The internal market and the fundamental freedoms aim at extending party autonomy across borders. The instrument of party autonomy is the contract. The basic concepts and the legal measures on which EC contract law is based are recent. However, from both a conceptual and an empirical point of view, EC contract law has become indispensable. That applies even in purely domestic cases. Contract law is the core area of private law, EC contract law influences already more than half of all contracts, also domestic, and two thirds of all cross border transactions of the member states are now with other member states. EC contract law can be defined as covering all EC rules concerning the formation, the content and the termination of contracts.
EC contract law emerging over the last decade focuses on a specific type of transaction, and also of a particular regulatory approach. It focuses on transactions which typically concern large volumes and that are not only domestic. It is mainly obstacles to these transactions which are overcome and it is primarily the risks of these transactions which are regulated. European contract law has to be conceived both as broader and as narrower than national contract law. Broader because it includes all rules pertaining to contracts, also public good regulation. Narrower because it includes only rules which take away obstacles. National rules only constitute obstacles when internationally enforced.
The key structural issue in European contract law is the division between on the one hand rules that are internationally enforced according to articles 5–7 of the Rome Convention on the law applicable to contractual obligations. On the other hand are the rules that the parties can choose according to article 3 of the Convention. Only rules internationally enforced are subject to scrutiny on the basis of the fundamental freedoms of EC law. Both areas are further developed in specific sections of this article: There is virtually no harmonization where parties can choose the law applicable. There is intense harmonization for rules that are internationally enforced. There are in fact only very few national rules which are not harmonized in this area. It is argued that the major aim of harmonization here is to remedy two forms of market failure: restrictions of competition and (certain) information asymmetries.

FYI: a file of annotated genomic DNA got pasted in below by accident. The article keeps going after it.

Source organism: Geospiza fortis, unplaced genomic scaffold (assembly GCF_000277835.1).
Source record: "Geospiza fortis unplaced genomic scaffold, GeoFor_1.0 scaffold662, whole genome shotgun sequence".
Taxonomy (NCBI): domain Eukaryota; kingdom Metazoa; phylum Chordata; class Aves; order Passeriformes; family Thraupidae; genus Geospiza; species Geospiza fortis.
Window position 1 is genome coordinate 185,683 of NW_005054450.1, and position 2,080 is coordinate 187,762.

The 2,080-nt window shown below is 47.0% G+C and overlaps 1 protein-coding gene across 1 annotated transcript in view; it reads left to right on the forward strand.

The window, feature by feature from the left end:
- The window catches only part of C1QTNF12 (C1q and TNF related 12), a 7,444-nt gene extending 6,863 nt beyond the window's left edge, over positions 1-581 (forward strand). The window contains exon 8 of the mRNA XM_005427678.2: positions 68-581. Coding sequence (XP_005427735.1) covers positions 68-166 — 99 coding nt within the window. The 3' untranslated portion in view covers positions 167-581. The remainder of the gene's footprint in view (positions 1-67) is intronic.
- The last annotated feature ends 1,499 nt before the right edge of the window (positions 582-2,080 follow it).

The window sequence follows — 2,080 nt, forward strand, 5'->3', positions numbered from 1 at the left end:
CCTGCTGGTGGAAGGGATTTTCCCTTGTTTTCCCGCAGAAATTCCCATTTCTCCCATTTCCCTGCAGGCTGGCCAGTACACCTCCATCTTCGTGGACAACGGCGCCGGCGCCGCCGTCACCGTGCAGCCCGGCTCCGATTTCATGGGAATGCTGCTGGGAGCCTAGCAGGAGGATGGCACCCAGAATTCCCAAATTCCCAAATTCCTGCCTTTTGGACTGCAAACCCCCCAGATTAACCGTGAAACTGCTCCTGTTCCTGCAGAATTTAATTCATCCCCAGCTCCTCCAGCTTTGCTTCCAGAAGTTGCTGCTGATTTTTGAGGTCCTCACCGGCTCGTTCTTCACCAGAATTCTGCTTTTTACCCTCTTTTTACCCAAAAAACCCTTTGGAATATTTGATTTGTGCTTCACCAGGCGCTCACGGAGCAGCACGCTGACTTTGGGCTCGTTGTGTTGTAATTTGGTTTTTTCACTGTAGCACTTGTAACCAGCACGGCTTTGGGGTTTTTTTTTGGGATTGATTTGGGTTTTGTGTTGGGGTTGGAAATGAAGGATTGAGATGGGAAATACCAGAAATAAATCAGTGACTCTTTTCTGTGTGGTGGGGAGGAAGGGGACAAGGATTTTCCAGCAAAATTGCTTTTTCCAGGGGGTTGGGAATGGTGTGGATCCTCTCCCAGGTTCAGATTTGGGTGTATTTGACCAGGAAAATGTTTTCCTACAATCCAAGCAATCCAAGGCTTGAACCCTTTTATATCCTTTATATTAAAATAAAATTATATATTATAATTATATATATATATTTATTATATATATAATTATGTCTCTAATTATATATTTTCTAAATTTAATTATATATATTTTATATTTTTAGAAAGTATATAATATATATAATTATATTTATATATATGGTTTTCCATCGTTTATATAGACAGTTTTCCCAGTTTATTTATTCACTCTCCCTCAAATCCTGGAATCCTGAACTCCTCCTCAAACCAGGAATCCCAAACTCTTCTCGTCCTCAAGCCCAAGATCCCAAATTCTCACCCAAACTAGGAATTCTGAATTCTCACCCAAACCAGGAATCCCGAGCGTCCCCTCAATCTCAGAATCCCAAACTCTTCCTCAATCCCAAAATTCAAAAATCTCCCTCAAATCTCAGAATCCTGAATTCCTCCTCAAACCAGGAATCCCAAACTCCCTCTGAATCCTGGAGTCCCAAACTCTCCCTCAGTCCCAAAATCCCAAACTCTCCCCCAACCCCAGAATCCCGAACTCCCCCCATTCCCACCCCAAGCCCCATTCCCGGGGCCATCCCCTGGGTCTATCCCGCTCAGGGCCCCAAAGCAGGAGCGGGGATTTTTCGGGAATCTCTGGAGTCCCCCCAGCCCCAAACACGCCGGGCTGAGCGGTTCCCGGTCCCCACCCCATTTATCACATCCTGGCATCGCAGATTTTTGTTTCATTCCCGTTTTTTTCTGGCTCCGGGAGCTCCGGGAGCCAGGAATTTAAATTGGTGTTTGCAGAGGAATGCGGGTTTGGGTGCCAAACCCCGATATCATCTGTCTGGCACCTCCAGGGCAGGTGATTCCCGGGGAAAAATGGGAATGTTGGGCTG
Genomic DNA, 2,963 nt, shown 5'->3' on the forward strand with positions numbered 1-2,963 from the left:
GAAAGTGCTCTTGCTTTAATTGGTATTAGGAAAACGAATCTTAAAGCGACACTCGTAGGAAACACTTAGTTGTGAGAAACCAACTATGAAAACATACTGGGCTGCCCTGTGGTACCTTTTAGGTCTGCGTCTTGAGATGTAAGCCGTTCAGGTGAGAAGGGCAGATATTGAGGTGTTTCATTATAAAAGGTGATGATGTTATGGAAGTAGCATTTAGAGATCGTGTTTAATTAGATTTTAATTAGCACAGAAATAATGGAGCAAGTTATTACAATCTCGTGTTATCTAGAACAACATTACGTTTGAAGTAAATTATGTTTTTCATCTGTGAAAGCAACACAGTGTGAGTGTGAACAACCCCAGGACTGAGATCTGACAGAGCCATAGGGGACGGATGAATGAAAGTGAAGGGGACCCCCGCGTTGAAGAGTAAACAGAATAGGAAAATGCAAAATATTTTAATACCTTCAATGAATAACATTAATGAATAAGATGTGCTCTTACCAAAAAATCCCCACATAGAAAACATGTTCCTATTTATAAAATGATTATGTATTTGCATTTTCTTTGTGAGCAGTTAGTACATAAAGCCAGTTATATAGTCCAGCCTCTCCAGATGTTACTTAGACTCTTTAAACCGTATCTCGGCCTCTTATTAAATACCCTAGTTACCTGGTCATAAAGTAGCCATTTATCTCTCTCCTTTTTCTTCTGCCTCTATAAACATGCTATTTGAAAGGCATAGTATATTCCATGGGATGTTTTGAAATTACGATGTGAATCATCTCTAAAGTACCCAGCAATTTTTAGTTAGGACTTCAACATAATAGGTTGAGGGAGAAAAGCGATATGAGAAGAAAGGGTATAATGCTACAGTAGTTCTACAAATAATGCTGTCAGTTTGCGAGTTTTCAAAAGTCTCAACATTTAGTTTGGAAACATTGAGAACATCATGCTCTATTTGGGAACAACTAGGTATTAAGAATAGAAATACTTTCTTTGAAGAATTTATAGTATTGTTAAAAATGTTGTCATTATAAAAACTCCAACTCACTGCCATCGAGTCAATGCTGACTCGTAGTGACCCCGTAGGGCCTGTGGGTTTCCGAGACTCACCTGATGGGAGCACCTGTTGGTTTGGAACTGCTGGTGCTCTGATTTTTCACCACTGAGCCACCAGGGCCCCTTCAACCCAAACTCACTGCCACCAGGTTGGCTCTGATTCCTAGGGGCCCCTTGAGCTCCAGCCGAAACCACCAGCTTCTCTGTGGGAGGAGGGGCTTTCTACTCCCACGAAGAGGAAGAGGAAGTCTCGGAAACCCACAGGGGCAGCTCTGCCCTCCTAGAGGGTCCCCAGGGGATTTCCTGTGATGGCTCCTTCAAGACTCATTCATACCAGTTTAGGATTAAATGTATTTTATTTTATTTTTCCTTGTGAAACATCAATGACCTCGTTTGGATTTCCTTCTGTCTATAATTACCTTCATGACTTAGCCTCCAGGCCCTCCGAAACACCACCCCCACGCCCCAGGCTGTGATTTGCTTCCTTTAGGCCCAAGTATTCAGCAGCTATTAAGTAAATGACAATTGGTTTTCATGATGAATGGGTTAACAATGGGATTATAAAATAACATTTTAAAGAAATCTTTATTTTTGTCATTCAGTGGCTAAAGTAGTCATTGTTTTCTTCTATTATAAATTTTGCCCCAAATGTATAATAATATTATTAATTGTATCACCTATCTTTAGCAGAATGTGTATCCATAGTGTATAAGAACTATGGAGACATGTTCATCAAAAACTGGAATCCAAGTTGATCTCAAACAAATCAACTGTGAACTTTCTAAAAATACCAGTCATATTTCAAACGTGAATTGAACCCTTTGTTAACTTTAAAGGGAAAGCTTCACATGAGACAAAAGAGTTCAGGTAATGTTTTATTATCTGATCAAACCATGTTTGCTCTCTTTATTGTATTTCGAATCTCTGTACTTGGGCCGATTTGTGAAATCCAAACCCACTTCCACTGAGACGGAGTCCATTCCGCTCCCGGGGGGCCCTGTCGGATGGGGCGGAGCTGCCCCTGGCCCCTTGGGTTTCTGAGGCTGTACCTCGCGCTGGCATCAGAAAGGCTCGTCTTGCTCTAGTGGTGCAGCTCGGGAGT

In the section concerning the policy decisions inherent to the structure it is argued that the instruments used are such that both over regulation and state failure tend to be avoided. The policy is not restricted to a laissez faire approach either. The framework and mechanisms adjust the intensity of regulation near to an optimal level. This framework deserves more truly international and interdisciplinary discussion than it has received so far.European Review of Private Law